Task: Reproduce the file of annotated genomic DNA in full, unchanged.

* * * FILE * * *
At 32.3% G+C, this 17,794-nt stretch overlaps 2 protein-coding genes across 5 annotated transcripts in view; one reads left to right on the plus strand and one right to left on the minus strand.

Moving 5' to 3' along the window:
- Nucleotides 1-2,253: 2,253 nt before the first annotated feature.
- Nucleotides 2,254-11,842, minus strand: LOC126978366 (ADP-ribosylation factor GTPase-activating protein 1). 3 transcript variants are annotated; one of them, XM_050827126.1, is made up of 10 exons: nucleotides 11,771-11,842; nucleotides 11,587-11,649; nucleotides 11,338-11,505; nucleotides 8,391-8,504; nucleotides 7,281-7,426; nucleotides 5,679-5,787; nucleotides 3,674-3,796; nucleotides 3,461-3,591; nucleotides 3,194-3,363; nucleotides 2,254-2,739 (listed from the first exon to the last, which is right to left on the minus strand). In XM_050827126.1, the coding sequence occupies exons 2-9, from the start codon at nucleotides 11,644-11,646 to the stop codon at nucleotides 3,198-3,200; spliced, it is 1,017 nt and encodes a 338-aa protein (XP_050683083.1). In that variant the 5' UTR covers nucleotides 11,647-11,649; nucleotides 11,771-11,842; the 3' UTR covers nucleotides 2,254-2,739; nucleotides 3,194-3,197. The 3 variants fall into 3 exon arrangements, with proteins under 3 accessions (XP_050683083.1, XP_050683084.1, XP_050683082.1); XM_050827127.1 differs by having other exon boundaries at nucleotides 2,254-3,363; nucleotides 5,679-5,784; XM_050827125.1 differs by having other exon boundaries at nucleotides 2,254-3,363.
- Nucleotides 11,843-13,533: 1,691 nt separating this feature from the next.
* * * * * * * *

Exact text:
At 32.3% G+C, this 17,794-nt stretch overlaps 2 protein-coding genes across 5 annotated transcripts in view; one reads left to right on the plus strand and one right to left on the minus strand.

Moving 5' to 3' along the window:
- Nucleotides 1-2,253: 2,253 nt before the first annotated feature.
- Nucleotides 2,254-11,842, minus strand: LOC126978366 (ADP-ribosylation factor GTPase-activating protein 1). 3 transcript variants are annotated; one of them, XM_050827126.1, is made up of 10 exons: nucleotides 11,771-11,842; nucleotides 11,587-11,649; nucleotides 11,338-11,505; nucleotides 8,391-8,504; nucleotides 7,281-7,426; nucleotides 5,679-5,787; nucleotides 3,674-3,796; nucleotides 3,461-3,591; nucleotides 3,194-3,363; nucleotides 2,254-2,739 (listed from the first exon to the last, which is right to left on the minus strand). In XM_050827126.1, the coding sequence occupies exons 2-9, from the start codon at nucleotides 11,644-11,646 to the stop codon at nucleotides 3,198-3,200; spliced, it is 1,017 nt and encodes a 338-aa protein (XP_050683083.1). In that variant the 5' UTR covers nucleotides 11,647-11,649; nucleotides 11,771-11,842; the 3' UTR covers nucleotides 2,254-2,739; nucleotides 3,194-3,197. The 3 variants fall into 3 exon arrangements, with proteins under 3 accessions (XP_050683083.1, XP_050683084.1, XP_050683082.1); XM_050827127.1 differs by having other exon boundaries at nucleotides 2,254-3,363; nucleotides 5,679-5,784; XM_050827125.1 differs by having other exon boundaries at nucleotides 2,254-3,363.
- Nucleotides 11,843-13,533: 1,691 nt separating this feature from the next.